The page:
This is the sixth year of the Pulse Art + Technology Festival at the Telfair, and the incredible artists just keep pouring in. From world renowned creators to up and coming students, the range of perspectives, experiences, and commentary is growing rapidly.
Interactive art is not a new concept. It first appeared (arguably) in Duchamp’s “Rotary Blades” in the 1920’s, and the digital side of interaction spread full tilt in the early 90’s. But for some reason, there still seems to be a kind of fourth wall surrounding all artwork that requires people to stand up and play. Why? Maybe it’s something to do with the aristocratic and exclusive atmosphere that still cloaks museums today. Pristine stretches of white walls and burly security guards giving you the eye. For the everyman, art is still surrounded by electric fences. It’s still up on pedestals. But this festival is the answer. This is the type of festival that our city needs.
When I arrived at the Notational Field installation by Detroit based artists Annica Cuppetelli and Cristobal Mendoza, the room was absolutely silent. There were about fifteen SCAD students sitting on the floor, and no one was moving. If no one moved, the art didn’t move. But for some reason everyone was taking notes judiciously on an interactive piece that everyone was too afraid to interact with. Do you see the problem here?
The installation is made up of strung elastic cords mounted on the wall while a computer-generated video of those same cords is projected onto them. When any movement is registered in front of the projector the lines in the video bend and warp accordingly, waving like thin strands of hair as the projection interferes with the strings and their shadows. But here, everyone sat still. No motion. No art. In either sheer boredom or frustration, the security guard ran in front of the strings, waving her arms and moving the piece finally. The optical effects swelled and ebbed, and an almost monochromatic, metallic color shone around the edges like the colors of an oil slick.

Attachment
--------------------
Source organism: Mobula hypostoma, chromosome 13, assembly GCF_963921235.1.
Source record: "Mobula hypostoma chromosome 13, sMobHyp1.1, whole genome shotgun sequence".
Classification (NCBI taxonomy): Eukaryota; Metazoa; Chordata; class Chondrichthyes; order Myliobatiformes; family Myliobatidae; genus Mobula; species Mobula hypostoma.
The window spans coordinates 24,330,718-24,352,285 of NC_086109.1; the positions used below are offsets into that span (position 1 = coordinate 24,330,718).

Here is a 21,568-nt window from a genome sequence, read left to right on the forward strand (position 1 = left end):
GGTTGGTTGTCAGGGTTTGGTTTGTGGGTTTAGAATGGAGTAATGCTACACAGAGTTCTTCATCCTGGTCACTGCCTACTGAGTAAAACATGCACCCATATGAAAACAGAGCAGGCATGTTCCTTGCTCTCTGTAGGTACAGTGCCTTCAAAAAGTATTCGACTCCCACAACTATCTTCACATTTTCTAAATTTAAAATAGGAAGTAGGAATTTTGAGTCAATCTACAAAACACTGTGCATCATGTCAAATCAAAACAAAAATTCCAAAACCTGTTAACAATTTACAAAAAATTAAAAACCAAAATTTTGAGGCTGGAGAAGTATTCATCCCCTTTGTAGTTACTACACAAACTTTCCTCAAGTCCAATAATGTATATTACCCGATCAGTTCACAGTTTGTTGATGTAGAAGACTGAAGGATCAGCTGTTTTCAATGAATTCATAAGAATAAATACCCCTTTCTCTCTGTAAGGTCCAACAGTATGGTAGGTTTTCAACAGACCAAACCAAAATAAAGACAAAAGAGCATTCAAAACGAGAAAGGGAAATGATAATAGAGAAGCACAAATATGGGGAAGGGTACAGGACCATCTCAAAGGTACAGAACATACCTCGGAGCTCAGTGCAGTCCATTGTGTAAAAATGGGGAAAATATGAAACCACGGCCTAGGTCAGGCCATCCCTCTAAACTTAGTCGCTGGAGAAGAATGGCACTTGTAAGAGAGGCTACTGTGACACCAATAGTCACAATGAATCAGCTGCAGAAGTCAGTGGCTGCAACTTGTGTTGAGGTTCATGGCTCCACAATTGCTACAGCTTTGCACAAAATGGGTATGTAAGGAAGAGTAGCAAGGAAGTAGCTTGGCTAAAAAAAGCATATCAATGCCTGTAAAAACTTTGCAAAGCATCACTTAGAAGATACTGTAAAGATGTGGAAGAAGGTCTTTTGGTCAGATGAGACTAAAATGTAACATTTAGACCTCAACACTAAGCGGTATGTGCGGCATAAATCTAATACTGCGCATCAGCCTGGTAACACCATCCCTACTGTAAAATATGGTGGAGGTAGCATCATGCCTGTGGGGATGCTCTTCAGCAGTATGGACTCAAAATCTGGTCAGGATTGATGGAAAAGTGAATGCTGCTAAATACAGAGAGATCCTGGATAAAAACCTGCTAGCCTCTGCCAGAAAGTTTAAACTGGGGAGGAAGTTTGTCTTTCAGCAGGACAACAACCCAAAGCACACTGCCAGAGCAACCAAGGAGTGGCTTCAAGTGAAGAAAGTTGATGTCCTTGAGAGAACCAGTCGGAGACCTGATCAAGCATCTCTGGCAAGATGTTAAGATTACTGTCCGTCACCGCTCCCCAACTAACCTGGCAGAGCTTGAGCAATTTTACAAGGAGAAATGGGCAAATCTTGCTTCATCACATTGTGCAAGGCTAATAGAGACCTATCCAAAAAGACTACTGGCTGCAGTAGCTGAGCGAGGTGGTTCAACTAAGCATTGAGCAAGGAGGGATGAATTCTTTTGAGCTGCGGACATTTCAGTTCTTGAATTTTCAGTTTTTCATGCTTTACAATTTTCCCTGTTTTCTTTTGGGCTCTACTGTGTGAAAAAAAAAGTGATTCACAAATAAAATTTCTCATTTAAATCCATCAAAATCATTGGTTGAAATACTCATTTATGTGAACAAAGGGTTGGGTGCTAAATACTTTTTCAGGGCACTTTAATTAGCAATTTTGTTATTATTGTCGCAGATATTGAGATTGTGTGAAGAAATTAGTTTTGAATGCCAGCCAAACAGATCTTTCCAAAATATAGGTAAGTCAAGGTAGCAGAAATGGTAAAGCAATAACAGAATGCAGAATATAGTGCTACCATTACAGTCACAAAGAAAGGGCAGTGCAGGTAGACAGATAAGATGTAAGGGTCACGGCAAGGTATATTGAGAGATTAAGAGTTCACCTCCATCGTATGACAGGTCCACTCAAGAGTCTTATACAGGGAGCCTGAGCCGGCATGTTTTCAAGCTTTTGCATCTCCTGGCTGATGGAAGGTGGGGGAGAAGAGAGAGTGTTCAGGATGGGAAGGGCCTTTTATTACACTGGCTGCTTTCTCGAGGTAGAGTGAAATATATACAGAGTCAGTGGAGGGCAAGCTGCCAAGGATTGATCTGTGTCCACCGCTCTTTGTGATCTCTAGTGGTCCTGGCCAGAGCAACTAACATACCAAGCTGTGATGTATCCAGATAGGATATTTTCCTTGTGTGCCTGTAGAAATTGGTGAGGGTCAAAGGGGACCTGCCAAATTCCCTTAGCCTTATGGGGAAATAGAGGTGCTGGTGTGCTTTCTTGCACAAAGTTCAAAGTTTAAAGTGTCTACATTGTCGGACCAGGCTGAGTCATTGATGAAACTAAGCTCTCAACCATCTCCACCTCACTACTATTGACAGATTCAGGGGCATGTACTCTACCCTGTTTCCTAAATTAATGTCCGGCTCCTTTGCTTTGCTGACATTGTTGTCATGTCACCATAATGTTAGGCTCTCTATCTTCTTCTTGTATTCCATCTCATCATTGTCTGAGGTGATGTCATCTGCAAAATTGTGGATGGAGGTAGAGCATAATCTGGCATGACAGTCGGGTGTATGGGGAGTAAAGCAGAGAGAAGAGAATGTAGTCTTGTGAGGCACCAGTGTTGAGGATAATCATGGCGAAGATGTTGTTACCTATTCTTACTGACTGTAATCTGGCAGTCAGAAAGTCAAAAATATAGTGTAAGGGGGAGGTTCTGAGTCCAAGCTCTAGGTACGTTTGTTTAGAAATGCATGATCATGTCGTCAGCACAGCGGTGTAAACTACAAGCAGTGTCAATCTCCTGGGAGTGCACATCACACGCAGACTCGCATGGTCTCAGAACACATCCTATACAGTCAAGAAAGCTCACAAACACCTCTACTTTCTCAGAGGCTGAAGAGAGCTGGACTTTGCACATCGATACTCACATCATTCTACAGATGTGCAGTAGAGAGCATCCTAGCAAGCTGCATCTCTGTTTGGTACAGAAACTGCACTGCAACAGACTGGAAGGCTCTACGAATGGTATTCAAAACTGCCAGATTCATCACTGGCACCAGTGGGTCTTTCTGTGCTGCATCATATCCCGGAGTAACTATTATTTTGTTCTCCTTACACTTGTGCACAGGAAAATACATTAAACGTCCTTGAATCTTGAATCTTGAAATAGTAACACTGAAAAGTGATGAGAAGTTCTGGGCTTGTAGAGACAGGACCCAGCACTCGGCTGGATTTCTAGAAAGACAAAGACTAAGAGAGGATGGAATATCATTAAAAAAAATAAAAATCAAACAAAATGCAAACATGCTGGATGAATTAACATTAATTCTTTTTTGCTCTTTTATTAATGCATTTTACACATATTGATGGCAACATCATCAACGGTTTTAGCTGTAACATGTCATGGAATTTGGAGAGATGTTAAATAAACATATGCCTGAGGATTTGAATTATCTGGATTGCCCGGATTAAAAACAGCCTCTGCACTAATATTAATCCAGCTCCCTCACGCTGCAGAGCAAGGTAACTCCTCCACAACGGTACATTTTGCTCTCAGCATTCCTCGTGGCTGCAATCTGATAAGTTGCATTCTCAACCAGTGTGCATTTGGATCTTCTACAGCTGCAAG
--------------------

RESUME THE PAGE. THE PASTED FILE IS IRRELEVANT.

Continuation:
Cuppetelli and Mendoza made this work to explore relationships between humans and computers, between the real and the virtual, between perceptions and perspectives. The very problem they addressed sat in the room with the solution. This festival needs to happen over and over until not a single person has a second thought while wildly running back and forth across a museum. We’re getting there.
Local artist Ross Fish is also attempting to topple this sort of timid reaction to art with his interactive installation, A Breath of Fresh Air. The piece consists of containers filled with water which conduct electricity, grounded with a metal plate in the center. When the connection is bridged between the voltage and the ground, the computer converts it to original music and lights. The installation becomes interactive when people act as wires in the circuit, expanding this bridge by touching each other and conducting electricity, with different noises and pitches resulting from the different positions and placements of bodies. This city needs the Pulse Festival because we need to take technology back, and Fish’s goal is just that– retooling technology to bring us back together:
“I feel as if today we’ve created all these new incredible technologies to try and unite the world, and as a result we’ve put two dimensional barriers between ourselves and the people in front of us. We have iPads and iPhones and computers separating us from the people that are across the table. What we should be doing is breaking down these barriers and reintroducing ourselves to our physical environment.”
We need to break down the fourth wall of sterile museums and engage, and this festival is the first step. This new era of art is important because it demands of us. It embraces us. It pulls us out of our cubicles and bedrooms and anxieties and makes us a part of something. So next time you’re in a museum, don’t hesitate. Touch things, feel things; run across the gallery, make noise when it’s begging to be made. Take art and technology back.